Coping with PTSD, a Veteran Finds a Way Back to Peace through Farming

Nov 10, 2016

Brian Athearn (left) and Tom Rancich in their walk-in cooler at RunAmok Farm in West Tisbury
Credit Photo by Ali Berlow


There are many paths to becoming a farmer. Some find it after returning home from war and tours of duty. Veteran Tom Rancich, a retired Navy SEAL on Martha’s Vineyard, shares his story about raising animals, adjusting to civilian life and Post Traumatic Stress Disorder (PTSD).

AB: Tom Rancich is a war veteran and a self-described sharecropper. He’s done combat tours in Iraq and Afghanistan. He worked in special forces, on bomb squads, and retired as a decorated Navy SEAL, awarded the Bronze Star. Around 2005 he moved to Martha’s Vineyard and like many vets, found conforming to civilian life a challenge. Every day, he says, he still thinks about being a Navy SEAL. We met at RunAmok Farm in West Tisbury:

Tom: In veteran groups, this is cliché. There is no, no greater experience than being at war. Everything you do, or say, accomplish or don’t accomplish, is, it matters, it’s life or death. Every second.

AB: Farming is something that he came to later in life, around 2010. And it brought a huge change for him.

Tom: This whole thing started for me when my best friend and girlfriend, Liz Packer, introduced me to farming through a couple of pigs. And I never ever thought I’d be interested in any of it.

AB: An estimated one-in-five of all returning vets* suffer from Post Traumatic Stress Disorder, or PTSD. Farming turns out to be rehabilitative and a refugee for many.

Tom: PTSD is something different for everybody that is going through it. My biggest one, which I’ll never be over it, but I’m largely able to see the triggers, is, sitting there going, ‘Why get up today? Nothing exciting is going to happen’.

AB: But the deal is, when you farm and raise livestock - animals depend on you for food, water, shelter, and safety from predators. So, you have to get up in the morning.

Tom: You know, and this sounds stupidier and stupider every time I say it….but that’s what I like about raising animals is you know they’re always happy to see me and I know that it’s because I’m bringing them hay.

AB: These days, Tom raises cows, sheep and pigs with Liz, his girlfriend, and Brian and Kate Athearn of RunAmok Farm in West Tisbury.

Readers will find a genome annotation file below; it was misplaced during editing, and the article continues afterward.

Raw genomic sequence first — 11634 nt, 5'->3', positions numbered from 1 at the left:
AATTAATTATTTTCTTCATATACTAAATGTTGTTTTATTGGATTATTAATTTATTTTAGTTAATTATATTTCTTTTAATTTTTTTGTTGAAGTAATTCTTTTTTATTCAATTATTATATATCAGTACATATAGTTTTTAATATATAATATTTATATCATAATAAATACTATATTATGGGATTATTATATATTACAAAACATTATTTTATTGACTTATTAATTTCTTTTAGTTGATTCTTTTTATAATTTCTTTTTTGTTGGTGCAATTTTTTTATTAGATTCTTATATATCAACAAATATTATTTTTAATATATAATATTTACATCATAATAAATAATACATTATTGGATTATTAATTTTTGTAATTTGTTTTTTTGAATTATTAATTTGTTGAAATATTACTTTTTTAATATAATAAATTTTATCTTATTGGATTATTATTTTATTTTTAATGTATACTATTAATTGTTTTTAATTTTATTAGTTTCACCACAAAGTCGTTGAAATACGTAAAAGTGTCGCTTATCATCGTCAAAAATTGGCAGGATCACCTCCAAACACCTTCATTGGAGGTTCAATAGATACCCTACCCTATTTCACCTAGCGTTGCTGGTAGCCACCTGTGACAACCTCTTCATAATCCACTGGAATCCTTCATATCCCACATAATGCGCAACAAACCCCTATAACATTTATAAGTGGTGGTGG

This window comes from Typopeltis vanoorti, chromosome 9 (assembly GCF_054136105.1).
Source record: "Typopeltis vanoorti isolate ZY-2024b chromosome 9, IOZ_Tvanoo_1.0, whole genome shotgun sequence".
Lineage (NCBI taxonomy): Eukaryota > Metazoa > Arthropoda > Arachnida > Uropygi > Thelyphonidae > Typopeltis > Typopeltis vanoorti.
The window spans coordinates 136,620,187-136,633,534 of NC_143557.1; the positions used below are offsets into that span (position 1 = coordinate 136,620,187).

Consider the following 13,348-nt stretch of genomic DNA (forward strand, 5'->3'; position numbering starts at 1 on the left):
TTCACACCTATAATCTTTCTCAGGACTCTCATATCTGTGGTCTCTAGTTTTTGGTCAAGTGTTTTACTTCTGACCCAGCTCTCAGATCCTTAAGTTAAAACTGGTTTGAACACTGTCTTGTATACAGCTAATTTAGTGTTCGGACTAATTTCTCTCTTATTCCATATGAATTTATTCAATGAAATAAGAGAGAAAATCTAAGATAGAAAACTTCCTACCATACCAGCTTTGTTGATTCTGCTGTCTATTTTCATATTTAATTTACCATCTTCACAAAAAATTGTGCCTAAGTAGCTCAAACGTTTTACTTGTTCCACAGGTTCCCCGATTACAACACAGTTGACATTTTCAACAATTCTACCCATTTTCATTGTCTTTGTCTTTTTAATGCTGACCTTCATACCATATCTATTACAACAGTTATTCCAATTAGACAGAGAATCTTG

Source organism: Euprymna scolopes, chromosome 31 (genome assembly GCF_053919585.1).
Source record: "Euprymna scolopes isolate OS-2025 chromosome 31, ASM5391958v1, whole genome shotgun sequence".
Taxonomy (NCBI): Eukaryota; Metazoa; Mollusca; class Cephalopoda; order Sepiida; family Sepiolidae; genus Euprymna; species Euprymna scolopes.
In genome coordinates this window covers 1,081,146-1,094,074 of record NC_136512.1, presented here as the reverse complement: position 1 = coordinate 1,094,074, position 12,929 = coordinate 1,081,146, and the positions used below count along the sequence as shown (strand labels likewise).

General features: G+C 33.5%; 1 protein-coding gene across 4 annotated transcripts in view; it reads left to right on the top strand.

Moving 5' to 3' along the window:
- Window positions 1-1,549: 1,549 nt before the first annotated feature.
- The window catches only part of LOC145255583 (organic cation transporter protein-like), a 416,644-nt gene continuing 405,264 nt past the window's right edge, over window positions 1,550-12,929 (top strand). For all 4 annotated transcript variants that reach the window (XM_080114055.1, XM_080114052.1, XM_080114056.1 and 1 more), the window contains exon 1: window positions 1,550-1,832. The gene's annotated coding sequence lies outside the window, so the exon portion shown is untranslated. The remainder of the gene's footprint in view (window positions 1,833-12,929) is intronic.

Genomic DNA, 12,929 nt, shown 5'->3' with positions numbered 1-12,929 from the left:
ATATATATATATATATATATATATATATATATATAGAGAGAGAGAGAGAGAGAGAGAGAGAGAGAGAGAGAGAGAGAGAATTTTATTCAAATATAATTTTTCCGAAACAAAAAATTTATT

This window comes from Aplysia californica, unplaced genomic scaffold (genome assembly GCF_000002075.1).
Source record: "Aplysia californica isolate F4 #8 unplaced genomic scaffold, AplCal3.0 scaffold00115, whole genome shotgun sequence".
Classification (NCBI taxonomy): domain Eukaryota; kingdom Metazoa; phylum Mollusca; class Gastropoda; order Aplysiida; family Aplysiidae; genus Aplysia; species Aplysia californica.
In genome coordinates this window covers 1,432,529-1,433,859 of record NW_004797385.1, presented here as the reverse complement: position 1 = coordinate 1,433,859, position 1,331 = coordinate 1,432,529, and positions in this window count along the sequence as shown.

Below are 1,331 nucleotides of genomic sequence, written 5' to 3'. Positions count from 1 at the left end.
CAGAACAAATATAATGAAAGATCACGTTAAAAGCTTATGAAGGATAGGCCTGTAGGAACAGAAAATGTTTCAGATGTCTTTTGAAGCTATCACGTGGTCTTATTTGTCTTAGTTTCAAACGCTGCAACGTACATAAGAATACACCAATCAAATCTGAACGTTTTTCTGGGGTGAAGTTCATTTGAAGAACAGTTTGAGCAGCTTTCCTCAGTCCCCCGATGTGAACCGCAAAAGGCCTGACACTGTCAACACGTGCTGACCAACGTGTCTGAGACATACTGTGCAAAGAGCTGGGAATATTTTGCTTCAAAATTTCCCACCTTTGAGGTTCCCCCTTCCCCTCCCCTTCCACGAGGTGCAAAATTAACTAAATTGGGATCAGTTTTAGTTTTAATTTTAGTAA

Tom: We know exactly how all of our animals were treated. We know exactly the situation they were raised in and how they were killed. And we kill them, we harvest them, as humanely as we can figure out how to do. They’re not corralled, they’re not pushed into a pen, they’re not dragged anywhere. They’re just in their normal day environment and then the lights go out. You know one of our traditions is that we always thank the animals for what they did for us, and what they’re going to do for us. From a guy who spent a life doing what I did, that’s really holistic for me. Because, you know, I killed a bunch of people I didn’t know.

AB: Tom praises and credits Community Services on Martha’s Vineyard for counseling him. To me it’s amazing how open he is and how easily he speaks about his war experiences.

Tom: There is a veteran out there today… who’s going to take… there is a veteran out there today who is going to take his or her life. My belief is that if I don’t talk, then what did we really do it all for?

Apple at RunAmok farm
Credit Ali Berlow

  AB: The walk-in cooler is calm and Tom and Brian Athearn are getting ready to butcher a couple of their cows for their families and friends.

Tom: The ability to be part of a community - and you’re included in it - that wants to ask me a question….you know…I was the leading counter-terrorism person in the United States Navy for three years… and I now I have to listen to Brian bitch about the way I’m skinning a cow….

Brian: That’s true.

Tom: Cuz I don’t do it as good as he does. My cow, his cow ...

Brian: Hey is that on the record?

Ali Berlow is the author of the The Food Activist Handbook.

The Local Food Report is produced by Atlantic Public Media.


Farmer Veteran Coalition:

US Dept. of Veteran Affairs:

National AgrAbility Project:

Northeast SARE: Sustainable Agriculture Research and Education:

Veterans Food Production Program: Howard Hinterthuer at TEDxManhattan:

On Martha’s Vineyard:

Tom Bennett at, or 508.693.7900 ext. 211.

For information about the Veterans Outreach Program and its monthly presentations, contact Julie Meader at, or 508.693.7900 ext. 223.

For help during a mental health crisis/emergency, dial 508.693.0032.